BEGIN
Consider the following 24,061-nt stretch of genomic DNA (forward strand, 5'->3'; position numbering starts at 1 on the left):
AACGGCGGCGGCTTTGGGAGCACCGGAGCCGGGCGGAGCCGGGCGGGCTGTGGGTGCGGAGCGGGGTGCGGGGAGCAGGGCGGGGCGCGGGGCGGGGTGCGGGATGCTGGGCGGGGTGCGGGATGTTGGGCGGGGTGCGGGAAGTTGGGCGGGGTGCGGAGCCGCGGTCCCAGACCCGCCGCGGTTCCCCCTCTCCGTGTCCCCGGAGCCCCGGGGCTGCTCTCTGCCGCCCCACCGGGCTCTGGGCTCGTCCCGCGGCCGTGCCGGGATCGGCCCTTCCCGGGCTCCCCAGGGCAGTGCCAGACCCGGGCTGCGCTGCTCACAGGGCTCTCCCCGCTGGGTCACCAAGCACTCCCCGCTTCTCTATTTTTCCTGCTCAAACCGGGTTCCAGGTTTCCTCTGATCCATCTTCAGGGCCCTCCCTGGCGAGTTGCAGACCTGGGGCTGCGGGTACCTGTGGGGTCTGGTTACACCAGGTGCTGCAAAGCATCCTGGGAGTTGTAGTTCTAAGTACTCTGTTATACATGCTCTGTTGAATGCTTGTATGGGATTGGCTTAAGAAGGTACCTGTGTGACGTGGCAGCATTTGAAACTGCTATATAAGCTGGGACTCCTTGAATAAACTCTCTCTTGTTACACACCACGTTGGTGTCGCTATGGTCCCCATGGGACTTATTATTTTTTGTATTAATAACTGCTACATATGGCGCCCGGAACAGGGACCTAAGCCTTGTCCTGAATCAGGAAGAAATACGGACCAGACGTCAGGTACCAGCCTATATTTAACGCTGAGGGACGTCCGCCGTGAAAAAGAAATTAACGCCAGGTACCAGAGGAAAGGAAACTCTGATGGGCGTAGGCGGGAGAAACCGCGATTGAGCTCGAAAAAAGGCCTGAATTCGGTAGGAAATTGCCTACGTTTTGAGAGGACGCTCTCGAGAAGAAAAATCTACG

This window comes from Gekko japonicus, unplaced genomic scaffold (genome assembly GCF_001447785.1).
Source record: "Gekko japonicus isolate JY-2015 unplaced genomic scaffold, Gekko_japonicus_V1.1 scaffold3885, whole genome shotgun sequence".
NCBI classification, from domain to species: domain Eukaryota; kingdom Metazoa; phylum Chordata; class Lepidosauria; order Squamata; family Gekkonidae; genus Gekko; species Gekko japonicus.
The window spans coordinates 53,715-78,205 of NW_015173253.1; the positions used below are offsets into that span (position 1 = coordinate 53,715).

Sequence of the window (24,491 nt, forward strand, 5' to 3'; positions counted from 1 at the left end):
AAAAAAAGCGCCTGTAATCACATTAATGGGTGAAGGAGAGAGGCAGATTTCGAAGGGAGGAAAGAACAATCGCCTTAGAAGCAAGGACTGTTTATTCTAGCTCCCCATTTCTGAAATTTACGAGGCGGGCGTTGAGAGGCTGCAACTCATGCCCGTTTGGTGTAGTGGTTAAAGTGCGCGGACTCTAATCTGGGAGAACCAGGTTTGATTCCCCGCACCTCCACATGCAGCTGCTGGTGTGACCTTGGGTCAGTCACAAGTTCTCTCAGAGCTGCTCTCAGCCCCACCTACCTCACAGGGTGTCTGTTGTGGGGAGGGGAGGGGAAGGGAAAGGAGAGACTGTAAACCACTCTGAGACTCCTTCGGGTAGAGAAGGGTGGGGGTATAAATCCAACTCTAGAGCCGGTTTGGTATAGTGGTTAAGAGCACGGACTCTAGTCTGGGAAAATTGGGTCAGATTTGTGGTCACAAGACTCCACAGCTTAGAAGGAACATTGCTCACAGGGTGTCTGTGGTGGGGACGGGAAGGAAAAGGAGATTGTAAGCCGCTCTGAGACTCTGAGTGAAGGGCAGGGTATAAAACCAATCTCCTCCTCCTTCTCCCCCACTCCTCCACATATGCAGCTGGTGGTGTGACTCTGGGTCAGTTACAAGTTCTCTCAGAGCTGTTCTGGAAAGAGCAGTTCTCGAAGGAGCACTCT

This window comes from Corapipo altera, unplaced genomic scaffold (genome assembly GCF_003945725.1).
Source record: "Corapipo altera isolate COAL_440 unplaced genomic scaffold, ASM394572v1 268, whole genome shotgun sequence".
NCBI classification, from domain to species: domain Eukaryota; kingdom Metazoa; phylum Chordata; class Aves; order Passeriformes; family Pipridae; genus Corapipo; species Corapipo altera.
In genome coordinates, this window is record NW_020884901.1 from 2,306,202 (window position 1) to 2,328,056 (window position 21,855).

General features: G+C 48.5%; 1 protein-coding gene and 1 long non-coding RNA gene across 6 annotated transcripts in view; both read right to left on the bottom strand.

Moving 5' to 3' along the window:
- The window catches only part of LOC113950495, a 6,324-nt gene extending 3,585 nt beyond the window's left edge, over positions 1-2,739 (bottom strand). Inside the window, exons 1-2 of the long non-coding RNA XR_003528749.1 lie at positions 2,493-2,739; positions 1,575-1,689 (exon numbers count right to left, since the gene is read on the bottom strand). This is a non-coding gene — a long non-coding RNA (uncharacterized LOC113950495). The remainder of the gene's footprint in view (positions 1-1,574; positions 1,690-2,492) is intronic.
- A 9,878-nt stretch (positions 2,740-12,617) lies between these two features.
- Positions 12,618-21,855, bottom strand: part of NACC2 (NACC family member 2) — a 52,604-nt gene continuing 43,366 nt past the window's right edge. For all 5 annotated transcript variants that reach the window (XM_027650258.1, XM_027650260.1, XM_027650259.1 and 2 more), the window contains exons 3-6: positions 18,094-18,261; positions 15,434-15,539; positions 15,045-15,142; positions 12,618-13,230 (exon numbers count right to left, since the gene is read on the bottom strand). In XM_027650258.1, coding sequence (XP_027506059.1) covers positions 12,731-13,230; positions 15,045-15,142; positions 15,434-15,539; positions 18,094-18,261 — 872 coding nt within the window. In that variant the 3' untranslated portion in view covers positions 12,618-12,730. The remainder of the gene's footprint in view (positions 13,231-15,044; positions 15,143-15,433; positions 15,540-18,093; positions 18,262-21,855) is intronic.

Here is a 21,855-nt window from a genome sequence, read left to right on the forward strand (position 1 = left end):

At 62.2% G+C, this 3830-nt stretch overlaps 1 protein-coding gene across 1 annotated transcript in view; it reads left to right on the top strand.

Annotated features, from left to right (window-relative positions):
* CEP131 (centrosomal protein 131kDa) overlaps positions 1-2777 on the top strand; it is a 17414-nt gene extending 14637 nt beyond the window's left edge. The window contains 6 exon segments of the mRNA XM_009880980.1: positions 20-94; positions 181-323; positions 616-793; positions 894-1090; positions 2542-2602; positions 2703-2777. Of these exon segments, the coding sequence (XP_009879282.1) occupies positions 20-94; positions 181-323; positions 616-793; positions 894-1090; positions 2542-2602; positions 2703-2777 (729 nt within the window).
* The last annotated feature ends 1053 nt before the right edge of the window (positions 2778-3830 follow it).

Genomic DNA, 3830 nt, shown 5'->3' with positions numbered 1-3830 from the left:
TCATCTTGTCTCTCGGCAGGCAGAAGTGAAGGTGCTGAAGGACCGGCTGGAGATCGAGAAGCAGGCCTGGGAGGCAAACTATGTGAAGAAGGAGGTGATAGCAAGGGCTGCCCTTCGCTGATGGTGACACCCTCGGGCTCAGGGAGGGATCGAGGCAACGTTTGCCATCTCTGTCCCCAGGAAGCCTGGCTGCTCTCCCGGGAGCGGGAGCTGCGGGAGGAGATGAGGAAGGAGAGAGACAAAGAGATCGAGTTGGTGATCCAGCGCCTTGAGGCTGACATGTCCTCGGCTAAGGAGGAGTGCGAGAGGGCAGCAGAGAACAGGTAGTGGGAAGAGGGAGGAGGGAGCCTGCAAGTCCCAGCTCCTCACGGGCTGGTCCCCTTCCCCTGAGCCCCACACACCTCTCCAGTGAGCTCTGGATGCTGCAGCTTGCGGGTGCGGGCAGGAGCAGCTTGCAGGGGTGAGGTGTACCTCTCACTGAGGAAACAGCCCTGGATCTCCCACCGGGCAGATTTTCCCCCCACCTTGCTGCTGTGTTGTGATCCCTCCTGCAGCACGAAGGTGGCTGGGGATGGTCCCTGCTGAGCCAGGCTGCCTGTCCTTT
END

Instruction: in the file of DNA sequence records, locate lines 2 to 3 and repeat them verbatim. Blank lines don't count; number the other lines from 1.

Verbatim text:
AACGGCGGCGGCTTTGGGAGCACCGGAGCCGGGCGGAGCCGGGCGGGCTGTGGGTGCGGAGCGGGGTGCGGGGAGCAGGGCGGGGCGCGGGGCGGGGTGCGGGATGCTGGGCGGGGTGCGGGATGTTGGGCGGGGTGCGGGAAGTTGGGCGGGGTGCGGAGCCGCGGTCCCAGACCCGCCGCGGTTCCCCCTCTCCGTGTCCCCGGAGCCCCGGGGCTGCTCTCTGCCGCCCCACCGGGCTCTGGGCTCGTCCCGCGGCCGTGCCGGGATCGGCCCTTCCCGGGCTCCCCAGGGCAGTGCCAGACCCGGGCTGCGCTGCTCACAGGGCTCTCCCCGCTGGGTCACCAAGCACTCCCCGCTTCTCTATTTTTCCTGCTCAAACCGGGTTCCAGGTTTCCTCTGATCCATCTTCAGGGCCCTCCCTGGCGAGTTGCAGACCTGGGGCTGCGGGTACCTGTGGGGTCTGGTTACACCAGGTGCTGCAAAGCATCCTGGGAGTTGTAGTTCTAAGTACTCTGTTATACATGCTCTGTTGAATGCTTGTATGGGATTGGCTTAAGAAGGTACCTGTGTGACGTGGCAGCATTTGAAACTGCTATATAAGCTGGGACTCCTTGAATAAACTCTCTCTTGTTACACACCACGTTGGTGTCGCTATGGTCCCCATGGGACTTATTATTTTTTGTATTAATAACTGCTACATATGGCGCCCGGAACAGGGACCTAAGCCTTGTCCTGAATCAGGAAGAAATACGGACCAGACGTCAGGTACCAGCCTATATTTAACGCTGAGGGACGTCCGCCGTGAAAAAGAAATTAACGCCAGGTACCAGAGGAAAGGAAACTCTGATGGGCGTAGGCGGGAGAAACCGCGATTGAGCTCGAAAAAAGGCCTGAATTCGGTAGGAAATTGCCTACGTTTTGAGAGGACGCTCTCGAGAAGAAAAATCTACG

This window comes from Gekko japonicus, unplaced genomic scaffold (genome assembly GCF_001447785.1).